Thinking Outside the Box When You Crochet

The Starting Pile of Yarn
The Starting Pile of Yarn – Lion Brand Suede and Cascade Heathers

Thinking outside the box is important in crochet because it is a creative activity.  Whether you need to change the stitch count in a sweater because you aren’t the same shape as the designer or you forgot a double crochet several rows back, the ability to be flexible is important.  And I know designers hate to admit that they are humans sometimes (just kidding 🙂 ), they can and do make the occasional mistake.  Even a one word typo can throw you for a loop.

Take me for example.  This is how my morning went:

Wow!  Leave it to me.  Am I the only person in the world that does slightly insane things at weird times?  I’ve spent the morning trying to design a shawl pattern using leftover yarn and it doesn’t look at all like I imagined.  I’m chalking it up to brain melt.  I mean, whose idea was it anyway to fiddle with Peruvian wool and faux suede (100% polyester) on a day when my weather station is incorrectly reading temperatures in the triple digits?

Me, that’s who.  Sigh!  I’m always a day late and a dollar short.  Now…  Let’s talk about lemons.  I’m going to turn life into a beautifully cold glass of lemonade.  Or in this case egg yolk yellow, chocolate brown, rusty brown, and olive.

The Idea

For several days I have been imagining a lovely off-white to cream triangular shawl with several panels of golden suede thrown in near the end.  More specifically, the Chenille Light by Ice Yarns I’ve had hidden away for about a year and the rest of the Lion Brand Wool Ease in Fisherman from my Sophie’s Universe afghan.

The Problem

The difference in thickness of the two yarns after being crocheted
The difference in thickness of the two yarns after being crocheted

Now comes the wrench in the system.  I only have two skeins of the Fisherman left.  I would need to purchase more if I want the shawl to fit someone bigger than a small rabbit.  In the meantime or as a substitute, I found some Lion Brand Suede and a few remaining cakes of Cascade Heathers to keep my creativity satisfied.  It won’t be a huge shawl, but it should keep someone’s neck warm when it’s cold.  (Cold?  What’s this cold you speak of?  It’s blooming hot outside and the buns have melted into furry puddles.)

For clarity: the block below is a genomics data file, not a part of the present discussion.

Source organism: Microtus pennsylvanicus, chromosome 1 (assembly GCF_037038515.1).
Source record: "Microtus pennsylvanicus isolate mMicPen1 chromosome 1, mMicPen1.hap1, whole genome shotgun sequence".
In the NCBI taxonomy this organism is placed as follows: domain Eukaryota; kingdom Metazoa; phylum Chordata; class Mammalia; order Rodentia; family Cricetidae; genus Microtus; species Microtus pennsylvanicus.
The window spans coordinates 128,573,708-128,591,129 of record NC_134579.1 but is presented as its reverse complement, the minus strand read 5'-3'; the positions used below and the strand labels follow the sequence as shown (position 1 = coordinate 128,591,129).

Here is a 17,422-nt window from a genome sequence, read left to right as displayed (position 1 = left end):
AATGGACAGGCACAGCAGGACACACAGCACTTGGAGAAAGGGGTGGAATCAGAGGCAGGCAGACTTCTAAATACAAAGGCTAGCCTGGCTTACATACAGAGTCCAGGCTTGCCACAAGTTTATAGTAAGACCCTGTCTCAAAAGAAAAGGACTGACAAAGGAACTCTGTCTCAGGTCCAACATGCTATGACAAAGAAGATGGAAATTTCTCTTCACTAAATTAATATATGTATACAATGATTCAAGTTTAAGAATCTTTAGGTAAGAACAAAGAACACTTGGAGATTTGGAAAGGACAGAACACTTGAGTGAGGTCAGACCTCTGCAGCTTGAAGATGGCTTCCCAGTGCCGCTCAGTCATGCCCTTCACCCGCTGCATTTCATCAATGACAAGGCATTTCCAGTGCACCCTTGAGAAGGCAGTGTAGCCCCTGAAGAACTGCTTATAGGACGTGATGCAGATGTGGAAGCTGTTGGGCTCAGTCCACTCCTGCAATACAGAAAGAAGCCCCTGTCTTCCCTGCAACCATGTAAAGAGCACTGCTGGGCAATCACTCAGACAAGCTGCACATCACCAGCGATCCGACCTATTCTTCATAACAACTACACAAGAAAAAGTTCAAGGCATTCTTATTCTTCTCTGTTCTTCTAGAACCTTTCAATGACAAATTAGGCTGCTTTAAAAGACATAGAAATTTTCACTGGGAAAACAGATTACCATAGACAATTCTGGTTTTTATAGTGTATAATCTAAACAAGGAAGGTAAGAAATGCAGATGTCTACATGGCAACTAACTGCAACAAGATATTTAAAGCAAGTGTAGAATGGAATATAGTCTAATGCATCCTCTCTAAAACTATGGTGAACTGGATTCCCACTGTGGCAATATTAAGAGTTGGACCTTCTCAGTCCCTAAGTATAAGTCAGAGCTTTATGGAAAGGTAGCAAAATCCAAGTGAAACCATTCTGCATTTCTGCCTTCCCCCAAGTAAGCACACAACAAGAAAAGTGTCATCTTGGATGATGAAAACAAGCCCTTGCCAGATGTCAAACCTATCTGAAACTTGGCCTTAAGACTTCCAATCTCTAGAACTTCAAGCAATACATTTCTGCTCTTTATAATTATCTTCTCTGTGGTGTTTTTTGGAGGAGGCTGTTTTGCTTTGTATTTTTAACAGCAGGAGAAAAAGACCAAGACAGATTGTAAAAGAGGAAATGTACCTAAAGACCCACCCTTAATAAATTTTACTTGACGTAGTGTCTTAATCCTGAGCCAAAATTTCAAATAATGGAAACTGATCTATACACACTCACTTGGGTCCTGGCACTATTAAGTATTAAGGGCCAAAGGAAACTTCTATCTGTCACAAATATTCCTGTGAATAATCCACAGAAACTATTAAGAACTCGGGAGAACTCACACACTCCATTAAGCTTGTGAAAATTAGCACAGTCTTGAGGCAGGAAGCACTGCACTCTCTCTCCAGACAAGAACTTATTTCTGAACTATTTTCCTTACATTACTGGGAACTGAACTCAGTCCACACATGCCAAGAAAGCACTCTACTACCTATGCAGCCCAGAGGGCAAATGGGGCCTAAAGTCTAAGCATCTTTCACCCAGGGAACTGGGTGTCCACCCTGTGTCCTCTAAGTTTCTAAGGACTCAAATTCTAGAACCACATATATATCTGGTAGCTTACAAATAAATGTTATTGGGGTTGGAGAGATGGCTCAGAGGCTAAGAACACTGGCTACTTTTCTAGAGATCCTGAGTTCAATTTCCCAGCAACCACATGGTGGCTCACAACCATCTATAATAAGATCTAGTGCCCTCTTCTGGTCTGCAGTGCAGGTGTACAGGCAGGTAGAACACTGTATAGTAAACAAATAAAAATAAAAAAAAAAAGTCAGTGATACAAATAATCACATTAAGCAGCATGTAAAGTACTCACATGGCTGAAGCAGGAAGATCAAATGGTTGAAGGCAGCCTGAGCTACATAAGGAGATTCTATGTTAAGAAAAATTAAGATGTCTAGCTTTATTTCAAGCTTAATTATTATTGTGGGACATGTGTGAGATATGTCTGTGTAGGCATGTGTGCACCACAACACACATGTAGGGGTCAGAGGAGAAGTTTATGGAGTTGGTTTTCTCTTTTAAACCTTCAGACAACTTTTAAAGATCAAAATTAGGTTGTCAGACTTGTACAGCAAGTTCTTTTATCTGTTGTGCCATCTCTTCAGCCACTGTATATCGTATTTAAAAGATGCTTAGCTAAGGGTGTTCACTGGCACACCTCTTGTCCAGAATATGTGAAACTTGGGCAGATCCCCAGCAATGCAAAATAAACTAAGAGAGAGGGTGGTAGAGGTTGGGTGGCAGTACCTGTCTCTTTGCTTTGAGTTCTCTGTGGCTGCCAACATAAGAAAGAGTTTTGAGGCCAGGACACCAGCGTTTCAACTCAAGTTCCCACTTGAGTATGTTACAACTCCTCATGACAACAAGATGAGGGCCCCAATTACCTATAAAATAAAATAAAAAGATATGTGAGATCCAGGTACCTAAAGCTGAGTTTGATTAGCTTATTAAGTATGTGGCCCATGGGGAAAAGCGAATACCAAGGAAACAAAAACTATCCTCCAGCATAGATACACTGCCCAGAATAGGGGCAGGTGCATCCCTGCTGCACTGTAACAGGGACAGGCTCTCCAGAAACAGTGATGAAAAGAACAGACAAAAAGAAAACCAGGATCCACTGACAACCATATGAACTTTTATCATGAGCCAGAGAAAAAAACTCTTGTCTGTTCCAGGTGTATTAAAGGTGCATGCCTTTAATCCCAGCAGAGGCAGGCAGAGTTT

I crocheted the asymmetrical template pattern I designed with a few adaptations using the suede as a panel between the Cascade yarn.  The suede is much thicker and stands out like the proverbial sore thumb.  The stitches look odd and distorted while the Cascade stitches looks neat and even.

The Solution

This is the part of crochet that demands that you be flexible.  Take your blinders off and think outside the box.  I always laugh when I see posts online where someone is so cemented into following the pattern as it is written that they can’t see the forest for the trees.  There is no law that says you can’t use another yarn or make changes.  You just can’t claim the original pattern as yours.

If I use a larger hook such as a K or an L, I believe that there won’t be such a sharp contrast between the two thicknesses of yarn.  I want the suede to puff out, but not quite as much as it does.  I’ll also have to rethink the stitches I used for the suede panel, using a V-stitch rather than a modern granny.

Can you see outside the box when you crochet?  Can you make adaptations as needed?  Or do you 100% insist on following the pattern, not even venturing to use another color of yarn?  Let me know in the comments below.

Have an excellent day!

Nose Bumps
Nose bumps from the Bun Sisters

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